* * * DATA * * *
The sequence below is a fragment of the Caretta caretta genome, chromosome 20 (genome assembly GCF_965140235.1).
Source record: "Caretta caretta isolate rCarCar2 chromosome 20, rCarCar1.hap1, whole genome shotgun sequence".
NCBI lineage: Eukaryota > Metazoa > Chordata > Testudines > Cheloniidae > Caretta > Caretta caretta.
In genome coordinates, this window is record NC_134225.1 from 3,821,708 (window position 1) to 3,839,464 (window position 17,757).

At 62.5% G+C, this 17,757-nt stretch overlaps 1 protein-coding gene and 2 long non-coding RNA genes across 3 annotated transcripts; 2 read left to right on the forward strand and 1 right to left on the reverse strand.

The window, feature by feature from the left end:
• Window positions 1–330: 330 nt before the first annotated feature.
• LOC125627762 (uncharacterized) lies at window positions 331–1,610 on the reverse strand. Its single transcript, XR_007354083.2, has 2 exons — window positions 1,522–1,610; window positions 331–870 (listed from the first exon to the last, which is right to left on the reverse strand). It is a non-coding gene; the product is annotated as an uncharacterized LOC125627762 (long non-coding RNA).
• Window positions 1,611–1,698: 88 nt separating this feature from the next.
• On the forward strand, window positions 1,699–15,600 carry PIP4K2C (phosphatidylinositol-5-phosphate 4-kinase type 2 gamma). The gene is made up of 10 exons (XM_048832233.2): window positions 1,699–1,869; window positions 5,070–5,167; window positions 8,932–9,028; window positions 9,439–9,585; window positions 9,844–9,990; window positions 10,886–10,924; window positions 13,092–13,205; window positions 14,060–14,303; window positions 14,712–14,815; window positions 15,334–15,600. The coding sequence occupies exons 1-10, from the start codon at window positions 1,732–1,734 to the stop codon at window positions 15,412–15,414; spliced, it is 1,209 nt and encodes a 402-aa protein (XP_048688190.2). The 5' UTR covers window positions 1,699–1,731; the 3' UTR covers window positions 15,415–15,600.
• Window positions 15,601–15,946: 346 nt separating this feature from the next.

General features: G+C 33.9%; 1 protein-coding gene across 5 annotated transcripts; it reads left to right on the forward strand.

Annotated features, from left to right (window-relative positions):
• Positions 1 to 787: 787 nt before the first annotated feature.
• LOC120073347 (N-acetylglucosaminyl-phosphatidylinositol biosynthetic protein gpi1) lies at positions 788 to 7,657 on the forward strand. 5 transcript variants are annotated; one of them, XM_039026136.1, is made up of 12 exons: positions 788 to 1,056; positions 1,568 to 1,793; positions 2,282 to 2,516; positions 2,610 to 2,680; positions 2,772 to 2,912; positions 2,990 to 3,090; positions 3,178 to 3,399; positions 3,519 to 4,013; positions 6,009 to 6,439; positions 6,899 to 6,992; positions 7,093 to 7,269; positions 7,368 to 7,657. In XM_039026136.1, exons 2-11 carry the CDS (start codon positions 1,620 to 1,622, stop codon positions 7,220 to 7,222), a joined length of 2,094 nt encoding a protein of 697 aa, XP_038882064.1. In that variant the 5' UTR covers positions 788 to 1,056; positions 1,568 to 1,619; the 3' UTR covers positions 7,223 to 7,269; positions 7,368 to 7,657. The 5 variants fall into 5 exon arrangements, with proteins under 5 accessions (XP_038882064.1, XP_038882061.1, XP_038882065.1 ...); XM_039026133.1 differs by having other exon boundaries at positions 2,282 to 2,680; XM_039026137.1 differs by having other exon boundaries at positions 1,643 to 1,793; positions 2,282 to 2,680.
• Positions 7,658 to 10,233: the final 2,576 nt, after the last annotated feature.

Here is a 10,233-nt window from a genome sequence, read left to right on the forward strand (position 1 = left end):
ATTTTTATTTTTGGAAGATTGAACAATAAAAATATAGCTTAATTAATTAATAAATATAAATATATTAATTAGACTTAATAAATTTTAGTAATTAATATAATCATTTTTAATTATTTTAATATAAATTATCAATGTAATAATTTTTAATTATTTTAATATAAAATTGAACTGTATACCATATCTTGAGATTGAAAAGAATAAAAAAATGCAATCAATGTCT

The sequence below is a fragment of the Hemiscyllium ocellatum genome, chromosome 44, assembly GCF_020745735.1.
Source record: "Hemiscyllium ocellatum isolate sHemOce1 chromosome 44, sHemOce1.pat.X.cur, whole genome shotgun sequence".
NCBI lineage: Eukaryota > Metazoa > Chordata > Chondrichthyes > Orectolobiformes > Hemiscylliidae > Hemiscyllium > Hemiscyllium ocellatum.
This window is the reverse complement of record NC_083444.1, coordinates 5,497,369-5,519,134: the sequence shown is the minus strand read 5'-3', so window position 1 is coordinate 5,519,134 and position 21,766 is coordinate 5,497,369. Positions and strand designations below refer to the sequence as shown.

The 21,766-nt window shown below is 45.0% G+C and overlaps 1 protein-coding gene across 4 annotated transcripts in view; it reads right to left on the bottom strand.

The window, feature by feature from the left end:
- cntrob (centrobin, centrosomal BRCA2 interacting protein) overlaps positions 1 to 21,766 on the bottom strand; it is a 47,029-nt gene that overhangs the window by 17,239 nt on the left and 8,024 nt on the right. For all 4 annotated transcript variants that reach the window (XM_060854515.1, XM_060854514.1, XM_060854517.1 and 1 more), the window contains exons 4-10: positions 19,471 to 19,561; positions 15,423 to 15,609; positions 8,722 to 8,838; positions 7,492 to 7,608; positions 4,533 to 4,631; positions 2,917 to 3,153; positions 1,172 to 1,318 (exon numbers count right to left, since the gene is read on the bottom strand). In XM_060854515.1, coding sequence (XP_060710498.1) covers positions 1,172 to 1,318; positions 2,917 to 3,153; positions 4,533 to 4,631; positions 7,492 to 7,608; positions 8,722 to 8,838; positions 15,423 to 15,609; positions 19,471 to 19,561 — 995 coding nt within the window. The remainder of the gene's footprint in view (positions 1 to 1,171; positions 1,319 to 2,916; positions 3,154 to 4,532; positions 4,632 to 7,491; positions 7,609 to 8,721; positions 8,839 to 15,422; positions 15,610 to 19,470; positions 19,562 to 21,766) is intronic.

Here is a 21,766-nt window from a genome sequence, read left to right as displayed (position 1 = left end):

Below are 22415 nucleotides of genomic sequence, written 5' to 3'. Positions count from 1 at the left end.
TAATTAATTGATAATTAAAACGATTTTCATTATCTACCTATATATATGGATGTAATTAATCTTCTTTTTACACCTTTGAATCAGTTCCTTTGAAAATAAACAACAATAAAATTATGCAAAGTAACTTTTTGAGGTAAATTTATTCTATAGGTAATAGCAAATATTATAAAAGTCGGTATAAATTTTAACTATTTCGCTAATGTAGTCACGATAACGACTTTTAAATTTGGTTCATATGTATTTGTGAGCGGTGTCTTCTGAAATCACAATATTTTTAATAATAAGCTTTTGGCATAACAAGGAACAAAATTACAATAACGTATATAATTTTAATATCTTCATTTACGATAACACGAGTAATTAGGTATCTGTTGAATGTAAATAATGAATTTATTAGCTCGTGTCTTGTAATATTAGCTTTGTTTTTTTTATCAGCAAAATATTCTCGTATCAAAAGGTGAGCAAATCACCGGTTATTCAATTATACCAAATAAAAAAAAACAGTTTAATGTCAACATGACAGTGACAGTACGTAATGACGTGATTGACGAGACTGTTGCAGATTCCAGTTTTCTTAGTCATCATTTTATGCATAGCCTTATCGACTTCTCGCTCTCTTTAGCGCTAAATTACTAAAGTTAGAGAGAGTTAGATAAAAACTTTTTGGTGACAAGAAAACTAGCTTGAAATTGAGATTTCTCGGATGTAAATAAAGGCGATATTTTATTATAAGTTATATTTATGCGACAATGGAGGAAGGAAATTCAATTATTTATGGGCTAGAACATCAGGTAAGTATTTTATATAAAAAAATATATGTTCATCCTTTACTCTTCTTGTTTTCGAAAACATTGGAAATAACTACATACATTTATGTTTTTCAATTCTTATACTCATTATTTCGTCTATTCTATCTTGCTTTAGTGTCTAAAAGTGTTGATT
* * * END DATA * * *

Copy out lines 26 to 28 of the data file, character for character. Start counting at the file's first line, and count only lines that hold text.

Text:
Here is a 21,766-nt window from a genome sequence, read left to right as displayed (position 1 = left end):

Below are 22415 nucleotides of genomic sequence, written 5' to 3'. Positions count from 1 at the left end.
TAATTAATTGATAATTAAAACGATTTTCATTATCTACCTATATATATGGATGTAATTAATCTTCTTTTTACACCTTTGAATCAGTTCCTTTGAAAATAAACAACAATAAAATTATGCAAAGTAACTTTTTGAGGTAAATTTATTCTATAGGTAATAGCAAATATTATAAAAGTCGGTATAAATTTTAACTATTTCGCTAATGTAGTCACGATAACGACTTTTAAATTTGGTTCATATGTATTTGTGAGCGGTGTCTTCTGAAATCACAATATTTTTAATAATAAGCTTTTGGCATAACAAGGAACAAAATTACAATAACGTATATAATTTTAATATCTTCATTTACGATAACACGAGTAATTAGGTATCTGTTGAATGTAAATAATGAATTTATTAGCTCGTGTCTTGTAATATTAGCTTTGTTTTTTTTATCAGCAAAATATTCTCGTATCAAAAGGTGAGCAAATCACCGGTTATTCAATTATACCAAATAAAAAAAAACAGTTTAATGTCAACATGACAGTGACAGTACGTAATGACGTGATTGACGAGACTGTTGCAGATTCCAGTTTTCTTAGTCATCATTTTATGCATAGCCTTATCGACTTCTCGCTCTCTTTAGCGCTAAATTACTAAAGTTAGAGAGAGTTAGATAAAAACTTTTTGGTGACAAGAAAACTAGCTTGAAATTGAGATTTCTCGGATGTAAATAAAGGCGATATTTTATTATAAGTTATATTTATGCGACAATGGAGGAAGGAAATTCAATTATTTATGGGCTAGAACATCAGGTAAGTATTTTATATAAAAAAATATATGTTCATCCTTTACTCTTCTTGTTTTCGAAAACATTGGAAATAACTACATACATTTATGTTTTTCAATTCTTATACTCATTATTTCGTCTATTCTATCTTGCTTTAGTGTCTAAAAGTGTTGATT